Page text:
Our Notes From The Field series has been designed to highlight the opinions and advice of Women, Peace and Security experts around the world. In this series, we hope to bring attention not only to the tireless work they’ve been doing, but also to their plans for the future.
Christine Ahn is a policy analyst with expertise in Korea, globalization, militarism, women’s rights and philanthropy. She is co-founder of the Korea Policy Institute (KPI), the Korea Peace Network, and Korean Americans for Fair Trade. Currently, Ms. Ahn is a Senior Fellow with the Oakland Institute and has worked with the Global Fund for Women, Women of Color Resource Center and Institute for Food and Development Policy/Food First. She helped produce Fashion Resistance to Militarism, a popular education show on the dominance of militarism in our lives. Ms. Ahn holds a master’s degree in public policy from Georgetown University and a certificate in ecological horticulture from the University of California, Santa Cruz. She has been inducted into the OMB Watch Public Interest Hall of Fame and recognized as a Rising Peacemaker by the Agape Foundation.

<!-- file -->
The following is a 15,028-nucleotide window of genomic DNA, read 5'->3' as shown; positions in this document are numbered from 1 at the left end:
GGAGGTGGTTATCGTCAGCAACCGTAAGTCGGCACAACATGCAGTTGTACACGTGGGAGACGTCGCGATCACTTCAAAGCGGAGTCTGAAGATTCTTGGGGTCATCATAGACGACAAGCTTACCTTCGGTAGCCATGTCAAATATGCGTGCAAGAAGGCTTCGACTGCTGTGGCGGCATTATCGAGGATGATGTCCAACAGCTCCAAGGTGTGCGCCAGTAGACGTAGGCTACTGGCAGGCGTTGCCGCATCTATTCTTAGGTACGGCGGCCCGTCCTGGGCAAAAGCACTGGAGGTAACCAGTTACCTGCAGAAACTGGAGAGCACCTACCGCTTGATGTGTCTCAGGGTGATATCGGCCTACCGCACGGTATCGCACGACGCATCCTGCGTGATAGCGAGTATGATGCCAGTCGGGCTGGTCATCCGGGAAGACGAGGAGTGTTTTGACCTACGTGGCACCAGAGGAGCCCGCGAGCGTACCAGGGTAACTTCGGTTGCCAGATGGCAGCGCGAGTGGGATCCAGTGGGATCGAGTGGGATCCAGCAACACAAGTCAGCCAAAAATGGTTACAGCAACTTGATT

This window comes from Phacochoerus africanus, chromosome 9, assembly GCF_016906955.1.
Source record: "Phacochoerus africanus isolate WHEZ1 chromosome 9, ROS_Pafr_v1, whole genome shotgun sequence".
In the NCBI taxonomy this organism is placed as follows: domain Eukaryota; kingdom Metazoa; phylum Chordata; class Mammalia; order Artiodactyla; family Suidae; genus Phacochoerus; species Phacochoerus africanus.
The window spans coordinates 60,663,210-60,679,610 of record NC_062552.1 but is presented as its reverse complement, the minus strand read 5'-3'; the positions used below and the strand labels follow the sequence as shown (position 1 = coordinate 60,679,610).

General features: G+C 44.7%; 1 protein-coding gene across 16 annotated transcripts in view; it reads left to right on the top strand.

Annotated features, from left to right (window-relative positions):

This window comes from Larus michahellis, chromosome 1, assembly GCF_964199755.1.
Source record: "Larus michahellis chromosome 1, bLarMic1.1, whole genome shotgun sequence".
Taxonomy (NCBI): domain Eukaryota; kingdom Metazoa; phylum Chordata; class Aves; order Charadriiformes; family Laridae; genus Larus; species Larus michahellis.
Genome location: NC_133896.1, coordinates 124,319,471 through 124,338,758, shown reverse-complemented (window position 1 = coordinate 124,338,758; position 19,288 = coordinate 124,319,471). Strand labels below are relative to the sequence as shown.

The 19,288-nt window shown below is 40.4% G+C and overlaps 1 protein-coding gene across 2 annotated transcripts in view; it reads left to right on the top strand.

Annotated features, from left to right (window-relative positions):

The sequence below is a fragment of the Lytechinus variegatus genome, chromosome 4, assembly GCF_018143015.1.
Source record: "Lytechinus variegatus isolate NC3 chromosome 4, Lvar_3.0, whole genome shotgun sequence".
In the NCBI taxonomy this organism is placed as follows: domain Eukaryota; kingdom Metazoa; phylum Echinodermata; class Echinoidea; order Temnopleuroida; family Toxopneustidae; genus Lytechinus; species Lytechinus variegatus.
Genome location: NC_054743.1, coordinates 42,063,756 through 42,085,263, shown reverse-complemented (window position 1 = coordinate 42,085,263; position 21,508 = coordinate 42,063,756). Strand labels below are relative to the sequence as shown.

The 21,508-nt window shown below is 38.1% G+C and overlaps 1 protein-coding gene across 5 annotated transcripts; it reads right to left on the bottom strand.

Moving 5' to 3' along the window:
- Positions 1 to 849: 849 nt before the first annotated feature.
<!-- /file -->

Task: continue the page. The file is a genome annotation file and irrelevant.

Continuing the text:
Ms. Ahn is also the founder and International Coordinator of Women Cross DMZ, a global movement of women mobilizing for peace in Korea. She has organized peace delegations to North and South Korea, and in 2015, led thirty women peacemakers across the Korean DMZ. Christine's op-eds have appeared in The New York Times, San Francisco Chronicle, CNN and The Nation.
- What are you currently working on?